Celebrity news for the week of May 24
Weddings Lip-locked lovers Antonio Banderas, 35, and Melanie Griffith, 38, got hitched May 14, in a quiet, 15-minute civil ceremony in London, according to press reports. It’s the second marriage for Banderas and the fourth for Griffith, who’s expecting the couple’s first child in September.
Real Estate Think the Manhattan pad she shares with Rachel is big? Friends‘ Courteney Cox, 31, has reportedly traded in her relatively cozy Santa Monica abode for a $2 million-plus four-bedroom Brentwood spread. Heck, Phoebe could move in too.
Expecting Kneecapped Olympic silver medalist Nancy Kerrigan, 26, and her agent-turned-husband, Jerry Solomon, 41, expect their first child in December. Kerrigan will keep skating in ice shows through mid-July, according to Solomon, who has a son from a previous marriage.
Lawsuits Actress Hunter Tylo, 33, filed a wrongful-firing and breach-of-contract suit May 13 against Uberproducer Aaron Spelling’s production company, claiming that Tylo, who had recently been hired to play a beautiful adulteress on Melrose Place, got the heave-ho when she told the producers she was pregnant. ”This decision was completely based on the character in the show,” says a Spelling Television spokeswoman…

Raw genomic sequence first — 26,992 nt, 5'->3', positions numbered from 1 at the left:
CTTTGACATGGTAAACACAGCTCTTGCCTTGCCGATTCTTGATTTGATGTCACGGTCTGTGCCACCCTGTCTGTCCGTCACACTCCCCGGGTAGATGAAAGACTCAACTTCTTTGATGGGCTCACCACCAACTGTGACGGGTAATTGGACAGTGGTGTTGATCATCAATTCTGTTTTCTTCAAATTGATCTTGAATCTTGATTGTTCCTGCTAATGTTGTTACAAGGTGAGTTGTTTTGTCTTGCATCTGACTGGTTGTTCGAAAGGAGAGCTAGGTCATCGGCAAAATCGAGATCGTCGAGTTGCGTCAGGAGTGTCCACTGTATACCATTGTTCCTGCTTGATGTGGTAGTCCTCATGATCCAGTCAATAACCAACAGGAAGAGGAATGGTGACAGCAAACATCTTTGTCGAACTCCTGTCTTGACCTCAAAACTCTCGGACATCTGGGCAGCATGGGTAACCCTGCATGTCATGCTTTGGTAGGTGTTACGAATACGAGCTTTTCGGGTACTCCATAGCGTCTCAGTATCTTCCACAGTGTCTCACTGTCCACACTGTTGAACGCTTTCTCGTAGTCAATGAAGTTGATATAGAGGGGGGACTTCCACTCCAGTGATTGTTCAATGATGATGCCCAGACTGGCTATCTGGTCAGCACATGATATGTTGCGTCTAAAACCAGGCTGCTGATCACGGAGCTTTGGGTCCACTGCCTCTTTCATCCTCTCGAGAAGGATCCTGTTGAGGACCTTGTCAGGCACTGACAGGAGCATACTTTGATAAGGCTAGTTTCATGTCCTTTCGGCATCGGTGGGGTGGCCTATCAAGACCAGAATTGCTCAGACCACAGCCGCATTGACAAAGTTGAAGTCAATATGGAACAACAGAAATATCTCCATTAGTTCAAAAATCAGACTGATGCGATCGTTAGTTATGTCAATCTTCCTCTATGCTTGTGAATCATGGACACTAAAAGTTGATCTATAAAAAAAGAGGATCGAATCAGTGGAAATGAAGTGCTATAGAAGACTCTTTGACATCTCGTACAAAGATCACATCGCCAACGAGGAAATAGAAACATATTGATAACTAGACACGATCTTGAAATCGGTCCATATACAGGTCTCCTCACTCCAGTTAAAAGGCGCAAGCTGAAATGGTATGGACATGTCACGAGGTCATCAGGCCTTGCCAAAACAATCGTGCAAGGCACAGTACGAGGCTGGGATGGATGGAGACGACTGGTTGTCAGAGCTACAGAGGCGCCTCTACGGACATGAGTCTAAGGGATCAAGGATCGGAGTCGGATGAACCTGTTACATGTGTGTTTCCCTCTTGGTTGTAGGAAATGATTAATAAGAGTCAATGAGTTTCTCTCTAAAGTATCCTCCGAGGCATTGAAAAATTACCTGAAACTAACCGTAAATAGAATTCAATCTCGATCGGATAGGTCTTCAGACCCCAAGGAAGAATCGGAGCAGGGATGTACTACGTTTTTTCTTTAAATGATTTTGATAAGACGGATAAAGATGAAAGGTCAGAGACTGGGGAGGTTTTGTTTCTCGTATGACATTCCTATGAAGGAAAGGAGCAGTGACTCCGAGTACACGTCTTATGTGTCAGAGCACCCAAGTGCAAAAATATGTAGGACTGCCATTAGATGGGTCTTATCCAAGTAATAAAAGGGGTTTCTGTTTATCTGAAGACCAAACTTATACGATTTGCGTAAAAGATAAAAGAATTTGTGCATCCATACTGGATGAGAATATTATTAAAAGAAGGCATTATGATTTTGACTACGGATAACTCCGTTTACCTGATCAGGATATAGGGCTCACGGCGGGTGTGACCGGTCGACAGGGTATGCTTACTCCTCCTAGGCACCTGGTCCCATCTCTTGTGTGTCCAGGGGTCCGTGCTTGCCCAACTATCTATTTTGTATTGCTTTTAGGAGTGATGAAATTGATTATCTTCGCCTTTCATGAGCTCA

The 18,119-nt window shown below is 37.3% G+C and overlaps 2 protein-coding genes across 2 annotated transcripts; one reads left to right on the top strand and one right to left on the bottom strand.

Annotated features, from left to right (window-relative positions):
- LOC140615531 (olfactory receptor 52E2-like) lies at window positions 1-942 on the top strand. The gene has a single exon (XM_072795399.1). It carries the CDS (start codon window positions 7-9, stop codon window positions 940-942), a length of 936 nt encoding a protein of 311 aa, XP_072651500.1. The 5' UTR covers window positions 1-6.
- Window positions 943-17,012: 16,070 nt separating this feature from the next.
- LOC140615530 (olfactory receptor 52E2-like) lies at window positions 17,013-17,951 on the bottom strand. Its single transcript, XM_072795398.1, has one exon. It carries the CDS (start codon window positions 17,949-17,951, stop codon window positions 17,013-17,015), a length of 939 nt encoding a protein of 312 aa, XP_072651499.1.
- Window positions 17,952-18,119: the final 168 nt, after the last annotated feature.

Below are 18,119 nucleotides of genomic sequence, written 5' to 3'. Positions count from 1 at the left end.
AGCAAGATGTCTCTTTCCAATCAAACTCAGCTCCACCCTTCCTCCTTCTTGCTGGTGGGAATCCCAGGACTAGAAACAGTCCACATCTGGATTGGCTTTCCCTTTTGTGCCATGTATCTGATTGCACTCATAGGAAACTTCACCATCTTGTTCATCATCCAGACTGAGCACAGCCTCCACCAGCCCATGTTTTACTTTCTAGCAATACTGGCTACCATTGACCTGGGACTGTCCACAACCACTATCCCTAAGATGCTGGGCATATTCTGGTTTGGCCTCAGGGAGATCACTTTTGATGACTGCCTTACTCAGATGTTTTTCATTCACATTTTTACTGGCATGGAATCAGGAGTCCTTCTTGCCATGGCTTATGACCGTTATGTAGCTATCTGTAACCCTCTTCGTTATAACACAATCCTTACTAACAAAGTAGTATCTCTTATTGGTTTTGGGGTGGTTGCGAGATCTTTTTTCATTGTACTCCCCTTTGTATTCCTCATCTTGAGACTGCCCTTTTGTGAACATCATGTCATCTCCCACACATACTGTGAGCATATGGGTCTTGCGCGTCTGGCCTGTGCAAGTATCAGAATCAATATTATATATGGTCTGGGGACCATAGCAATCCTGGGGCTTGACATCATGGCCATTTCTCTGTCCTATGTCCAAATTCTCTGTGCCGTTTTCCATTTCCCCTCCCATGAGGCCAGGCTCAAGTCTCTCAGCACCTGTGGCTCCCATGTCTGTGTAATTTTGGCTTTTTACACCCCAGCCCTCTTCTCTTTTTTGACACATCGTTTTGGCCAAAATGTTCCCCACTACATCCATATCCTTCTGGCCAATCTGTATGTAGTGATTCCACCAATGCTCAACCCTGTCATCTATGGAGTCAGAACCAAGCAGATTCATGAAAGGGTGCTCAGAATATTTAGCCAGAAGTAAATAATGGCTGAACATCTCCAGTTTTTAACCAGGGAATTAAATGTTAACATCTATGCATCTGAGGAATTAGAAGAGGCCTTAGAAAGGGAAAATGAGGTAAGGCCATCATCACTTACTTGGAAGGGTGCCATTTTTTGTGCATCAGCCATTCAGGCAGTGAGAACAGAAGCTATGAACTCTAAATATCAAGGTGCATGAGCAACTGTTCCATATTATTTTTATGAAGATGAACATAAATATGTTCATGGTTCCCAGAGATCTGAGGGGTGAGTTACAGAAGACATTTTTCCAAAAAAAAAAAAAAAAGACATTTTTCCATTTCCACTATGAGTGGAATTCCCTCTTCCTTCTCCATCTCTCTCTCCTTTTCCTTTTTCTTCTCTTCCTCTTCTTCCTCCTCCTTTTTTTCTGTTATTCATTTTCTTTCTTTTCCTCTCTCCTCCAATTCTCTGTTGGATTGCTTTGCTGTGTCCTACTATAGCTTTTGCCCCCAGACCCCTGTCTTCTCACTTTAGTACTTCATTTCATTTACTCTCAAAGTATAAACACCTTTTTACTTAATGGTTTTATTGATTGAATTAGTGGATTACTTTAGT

Singer Mary J. Blige’s former managers want to know ”What’s the 411?” JDW Entertainment filed a $1 million breach-of-contract suit against Blige May 8, claiming she’d reneged on a promise to pay the company a portion of the profits from her 1995 double-platinum album, My Life. Blige and JDW parted ways in 1994…
Don’t tell Samuel L. Jackson to ”break a leg.” The 47-year-old star’s $540,000 award from the New York City Transit Authority was upheld May 7 by a New York State appeals court. The decision dates back to 1988, when the then-struggling actor caught his foot in a subway door and was dragged 300 feet on a station platform, injuring his knee.
Deaths Country singer-songwriter Walter Hyatt, 46, in the May 11 ValuJet crash in the Florida Everglades. Hyatt was known for his fusion of jazz, folk, and country on such albums as 1990’s King Tears (coproduced by close friend Lyle Lovett). His work appears on an Austin compilation reviewed in this issue.